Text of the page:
Not only has there been a decrease in use of printed media, the quality of its content is changing as well. Newspapers and magazines are redesigning graphics and layouts to mimic web design.[42] Articles are getting shorter to accommodate decreased attention spans, and pages are cluttered with “easy-to-browse blurbs and captions.”[43]

Furthermore, even when people do read books, more and more they are reading them in digital form. From 2008 to 2010, sales of digital readers rose from one million to roughly twelve million.[44] The experience of reading digital books, however, is qualitatively different from reading them in printed form. “When a printed book—whether a recently published scholarly history or a two-hundred-year-old Victorian novel—is transferred to an electronic device connected to the Internet,” Carr writes, “it turns into something very like a Web site. Its words become wrapped in all the distractions of the networked computer.”[45] Perhaps more importantly, the new digital medium will inevitably change the way books are published and the way we read them. Digital books will incorporate links, videos, and other content that fundamentally changes the reading experience.[46]

Even with digital books without these distractions, the reading experience is different. One study found that different parts of the brain are engaged when reading books in printed form than when reading digital content.[47] Reading printed content stimulates activity in the areas of the brain associated with memory, language, and visual processing, while readers of digital content showed more activity in brain areas associated with decision making and problem solving.[48] In another study, website design consultant Jakob Nielson used eye-tracking technology to analyze the way people read online content.[49] He discovered that most people read an online page differently than they would read a printed page.[50] Rather than reading line by line, their reading pattern followed the shape of an F.[51] Most of the participants quickly read the top line, and then rapidly skimmed through the rest of the page.[52] Further, other studies have found that when people read digital content with embedded hyperlinks, they retain less information than those who read the same material in printed form.[53] Even when readers don’t click the embedded links, they still retain less.[54] The very presence of the links is a distraction because the reader must evaluate whether to click them.[55] Another study indicates that the digital revolution may lead to more reading on more topics, but that the topics are explored much more superficially.[56] Overall, the research indicates that digital media is changing our reading habits. We are reading more material in digital form, but we don’t read closely or linearly.[57] Instead, we browse. We skim topics and click hyperlinks, jumping from one topic to another, and we retain much less. “What is different, and troubling,” Carr writes, “is that skimming is becoming our dominant mode of reading.”[58]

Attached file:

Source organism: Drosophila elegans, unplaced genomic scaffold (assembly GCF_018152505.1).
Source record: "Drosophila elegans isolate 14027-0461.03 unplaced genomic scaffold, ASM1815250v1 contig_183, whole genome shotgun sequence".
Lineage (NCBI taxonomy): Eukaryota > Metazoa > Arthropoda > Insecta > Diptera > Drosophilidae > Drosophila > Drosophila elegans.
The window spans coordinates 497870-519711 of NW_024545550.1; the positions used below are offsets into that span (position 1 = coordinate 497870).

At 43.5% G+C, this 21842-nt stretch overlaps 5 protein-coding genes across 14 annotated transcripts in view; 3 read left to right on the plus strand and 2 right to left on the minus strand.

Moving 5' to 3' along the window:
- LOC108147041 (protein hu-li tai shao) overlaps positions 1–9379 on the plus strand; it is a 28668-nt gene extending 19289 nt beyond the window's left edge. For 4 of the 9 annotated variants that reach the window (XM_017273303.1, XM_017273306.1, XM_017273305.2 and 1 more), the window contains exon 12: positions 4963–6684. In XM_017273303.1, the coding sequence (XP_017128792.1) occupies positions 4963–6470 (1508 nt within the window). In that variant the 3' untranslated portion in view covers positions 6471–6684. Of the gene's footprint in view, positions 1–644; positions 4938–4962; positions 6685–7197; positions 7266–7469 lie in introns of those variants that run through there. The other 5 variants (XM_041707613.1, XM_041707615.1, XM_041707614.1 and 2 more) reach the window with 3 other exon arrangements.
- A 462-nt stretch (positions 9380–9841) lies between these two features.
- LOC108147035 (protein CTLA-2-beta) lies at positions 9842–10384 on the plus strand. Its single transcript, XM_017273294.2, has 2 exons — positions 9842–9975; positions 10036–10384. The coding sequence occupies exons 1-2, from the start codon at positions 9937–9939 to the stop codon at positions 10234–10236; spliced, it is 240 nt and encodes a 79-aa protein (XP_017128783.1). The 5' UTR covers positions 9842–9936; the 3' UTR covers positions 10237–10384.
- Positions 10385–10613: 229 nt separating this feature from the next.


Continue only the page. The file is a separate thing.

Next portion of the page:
Beyond reading, the digital revolution may also be changing the way we think and learn. Memory is key to intelligence and learning.[59] In particular, the process of transferring information from working memory to long-term memory is directly related to our ability to learn.[60] When we transfer information from working memory to long-term memory, we are not simply “filing” data.[61] The information is actually organized into “schemas” or patterns of knowledge.[62] This process is how we make connections between otherwise disparate “bits” of information.[63] In other words, it is how we learn.[64] Working memory, however, has a limited “cognitive load.”[65] One researcher observed that working memory can hold only seven “elements” of information at any one time, and more recent evidence suggests that the capacity is as low as two to four elements.[66] When we overload our working memory, the process is interrupted, and our ability to learn is diminished.[67] Because we read printed content more slowly than digital material, information in printed form provides a steady flow of information at a pace that does not exceed our processing capacity.[68] Digital information, on the other hand, cluttered with hyperlinks and other data, overloads our working memory.[69] Carr compares the process to filling a tub with water, one thimbleful at a time.[70] When we get too much information, the thimble overflows and we lose content:

With the Net, we face many information faucets, all going full blast. Our little thimble overflows as we rush from one faucet to the next. We’re able to transfer only a small portion of the information to long-term memory, and what we do transfer is a jumble of drops from different faucets, not a continuous, coherent stream from one source.[71]

Consistent with the discovery of neuroplasticity, extensive research on memory indicates that the exchange between short and long-term memory results in both biochemical as well as anatomical changes in the brain.[72] Storing information into long-term memory requires the synthesis of new proteins, which are used to generate new synaptic terminals.[73] Furthermore, the exchange between short- and long-term memory works in both directions. Recalling information puts it back into short-term memory.[74] That information is then reconsolidated, establishing new connections and creating new contexts, generating new proteins and new synaptic terminals.[75] Biological memory, in other words, is alive and active, and its active use is critical to learning and to our depth of understanding.[76] As Carr explains, “We don’t constrain our mental powers when we store new long-term memories. We strengthen them. With each expansion of our memory comes an enlargement of our intelligence.”[77]